“From the start, I was drawn to the cooks,” Kinch says. “I’d go into the kitchen, and there were these very profane guys with flames licking all around them, and
they seemed to exude a disdain for everything. But at the same time, they were creating something, and they seemed very happy.”
Kinch’s college years took him to culinary school, at Johnson & Wales University in Providence, Rhode Island. It was 1979, a time when such degrees were low
on prestige but high on pragmatism. His classmates were mostly older students: military veterans and assorted thirtysomethings searching for a second or third career.
Then, degree in hand, he moved through jobs of increasing importance at first back in New Orleans and then in New York. In 1983, he was hired as sous chef at
Le Meurice, a purveyor of contemporary French classics in Manhattan; later, he was taken on as head chef at La Petite Ferme, another New York City restaurant where one learned to pound out chicken paillards in one’s sleep.
“I was 23, and I was in charge,” Kinch says. “But at that point in my career, it didn’t feel quite right. I felt like I needed to be learning from someone.”
As it happened, the brother of the owner of La Petite Ferme had a well-regarded restaurant, Hôtel de la Poste, in Burgundy, and so, with that connection, Kinch went to France, where he further mastered the fundamentals. What’s more, he got a chance to really eat.
On his days off, Kinch made pilgrimages to some of the world’s great restaurants, including Paul Bocuse’s three-Michelin-starred L’Auberge du Pont de Collonges. But the meal that left the most lasting impression took place at Restaurant Alain Chapel, outside Lyon.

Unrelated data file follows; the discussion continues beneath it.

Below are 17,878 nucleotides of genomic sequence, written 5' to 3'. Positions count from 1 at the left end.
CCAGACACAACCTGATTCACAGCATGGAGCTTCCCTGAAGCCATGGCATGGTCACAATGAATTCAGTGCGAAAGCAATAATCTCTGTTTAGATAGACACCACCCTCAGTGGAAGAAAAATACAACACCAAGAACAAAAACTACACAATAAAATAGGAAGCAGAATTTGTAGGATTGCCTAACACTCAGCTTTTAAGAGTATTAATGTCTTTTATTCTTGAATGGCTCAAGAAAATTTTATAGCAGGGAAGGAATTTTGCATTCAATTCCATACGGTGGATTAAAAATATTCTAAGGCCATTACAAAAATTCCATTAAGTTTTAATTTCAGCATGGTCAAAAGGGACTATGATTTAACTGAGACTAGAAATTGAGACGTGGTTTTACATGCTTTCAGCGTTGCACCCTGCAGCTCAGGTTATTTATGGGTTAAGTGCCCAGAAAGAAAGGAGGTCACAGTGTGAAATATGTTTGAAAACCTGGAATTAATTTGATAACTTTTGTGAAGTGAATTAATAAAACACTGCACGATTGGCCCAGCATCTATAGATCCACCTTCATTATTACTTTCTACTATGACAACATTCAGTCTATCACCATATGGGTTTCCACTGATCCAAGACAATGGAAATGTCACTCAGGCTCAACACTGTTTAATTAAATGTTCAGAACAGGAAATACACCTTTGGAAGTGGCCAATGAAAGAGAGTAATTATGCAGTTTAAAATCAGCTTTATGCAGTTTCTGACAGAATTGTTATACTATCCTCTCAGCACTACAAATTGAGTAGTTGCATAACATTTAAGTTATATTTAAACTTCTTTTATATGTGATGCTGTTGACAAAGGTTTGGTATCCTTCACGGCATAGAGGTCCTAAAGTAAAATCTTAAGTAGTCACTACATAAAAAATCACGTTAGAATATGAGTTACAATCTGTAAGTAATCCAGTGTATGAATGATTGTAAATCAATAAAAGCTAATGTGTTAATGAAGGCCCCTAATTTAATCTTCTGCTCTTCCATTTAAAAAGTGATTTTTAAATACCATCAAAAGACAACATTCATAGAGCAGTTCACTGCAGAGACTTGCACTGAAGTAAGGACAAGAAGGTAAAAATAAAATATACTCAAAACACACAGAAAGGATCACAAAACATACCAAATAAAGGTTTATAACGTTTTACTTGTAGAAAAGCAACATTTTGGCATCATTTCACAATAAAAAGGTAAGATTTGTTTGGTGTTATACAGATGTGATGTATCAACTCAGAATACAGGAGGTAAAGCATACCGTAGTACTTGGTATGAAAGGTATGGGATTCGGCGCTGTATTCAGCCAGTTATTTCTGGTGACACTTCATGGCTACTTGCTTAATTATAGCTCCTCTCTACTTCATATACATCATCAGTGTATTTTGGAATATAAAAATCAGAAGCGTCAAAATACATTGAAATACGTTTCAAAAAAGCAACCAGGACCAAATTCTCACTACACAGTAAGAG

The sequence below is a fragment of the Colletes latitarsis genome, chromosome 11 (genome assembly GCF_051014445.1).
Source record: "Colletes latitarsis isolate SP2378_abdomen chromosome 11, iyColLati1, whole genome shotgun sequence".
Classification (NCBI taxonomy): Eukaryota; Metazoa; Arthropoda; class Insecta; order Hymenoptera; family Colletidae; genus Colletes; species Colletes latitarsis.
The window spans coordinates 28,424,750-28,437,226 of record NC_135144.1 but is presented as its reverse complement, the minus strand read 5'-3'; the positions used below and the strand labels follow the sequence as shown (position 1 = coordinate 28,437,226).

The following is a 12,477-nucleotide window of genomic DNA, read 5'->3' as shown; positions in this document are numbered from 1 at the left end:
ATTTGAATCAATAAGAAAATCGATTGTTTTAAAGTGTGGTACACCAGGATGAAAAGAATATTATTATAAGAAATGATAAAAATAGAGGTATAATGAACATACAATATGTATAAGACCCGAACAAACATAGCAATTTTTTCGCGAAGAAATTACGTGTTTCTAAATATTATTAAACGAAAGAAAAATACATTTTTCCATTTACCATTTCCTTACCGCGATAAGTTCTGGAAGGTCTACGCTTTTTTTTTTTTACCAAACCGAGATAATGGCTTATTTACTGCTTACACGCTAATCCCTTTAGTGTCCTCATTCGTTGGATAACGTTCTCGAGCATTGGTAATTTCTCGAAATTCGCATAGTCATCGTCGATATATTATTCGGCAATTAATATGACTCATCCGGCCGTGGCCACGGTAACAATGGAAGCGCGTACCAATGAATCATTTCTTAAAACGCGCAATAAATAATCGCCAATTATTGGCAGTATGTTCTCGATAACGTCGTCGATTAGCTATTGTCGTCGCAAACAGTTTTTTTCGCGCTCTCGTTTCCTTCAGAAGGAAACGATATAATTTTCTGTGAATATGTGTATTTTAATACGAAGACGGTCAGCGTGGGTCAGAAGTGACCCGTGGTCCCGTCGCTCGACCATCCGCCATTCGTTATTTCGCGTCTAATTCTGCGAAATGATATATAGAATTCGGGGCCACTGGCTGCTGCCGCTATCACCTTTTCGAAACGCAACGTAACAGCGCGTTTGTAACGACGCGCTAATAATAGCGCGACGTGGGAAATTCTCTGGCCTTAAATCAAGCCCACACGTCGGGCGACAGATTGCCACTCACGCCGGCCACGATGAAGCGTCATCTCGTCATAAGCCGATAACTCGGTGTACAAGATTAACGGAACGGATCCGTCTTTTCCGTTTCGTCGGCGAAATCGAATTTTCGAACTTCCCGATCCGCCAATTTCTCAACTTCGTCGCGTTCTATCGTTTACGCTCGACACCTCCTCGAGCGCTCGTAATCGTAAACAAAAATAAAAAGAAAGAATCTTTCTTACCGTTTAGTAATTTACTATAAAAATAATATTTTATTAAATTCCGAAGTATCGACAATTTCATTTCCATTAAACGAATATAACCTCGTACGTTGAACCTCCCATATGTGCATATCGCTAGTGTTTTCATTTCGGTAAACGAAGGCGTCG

Even today, Kinch says, recollections of that evening “make the hair on my arms stand on end.” Chapel’s tasting menu, which drew from a garden near his restaurant, included roasted pigeon with braised baby lettuces, peas, and mint in a delicate butter sauce enriched with foie gras. There was also turbot in redwine
sauce; crawfish with vermicelli and chicken liver; and deep-fried white fish called goujons. It was beautiful food, but deceptively simple, each dish stripped of frills so that only the flavors at its heart remained.
“I remember going back to my room that night and having a weepy moment,” Kinch says. “Here I was thinking I was this hotshot cook who knew everything.
Then I have this meal, and suddenly, everything I’d been doing up until then seemed like bullshit.”
Returning to New York determined to try something different, Kinch found his way to the Quilted Giraffe, a defining 1980s-era restaurant that ran counter to
everything the country knew of high cuisine. Run by Barry Wine, a former attorney and self-taught chef, the kitchen turned its back on Gallic tropes (this was not a
place for flour-thickened sauces), trafficking instead in everything from flash-cooked beef negimaki to such native riffs on French staples as duck confit with creamed corn. Widely hailed as a groundbreaking restaurant, the Quilted Giraffe helped shape the careers of a disproportionate number of contemporary foodworld bigwigs—the celebrity chef Tom Colicchio and Jan Birnbaum of San Francisco’s Epic Roasthouse are just two of the acclaimed cooks who once worked with Wine.
The restaurant left a vivid mark on Kinch as well. Among other influences, it sparked his interest in Japanese cuisine, an interest manifested at Manresa today not just in the frequent use of ingredients like shiso, dashi, and seaweed but also in a minimalist style that allows the essence of each product to shine.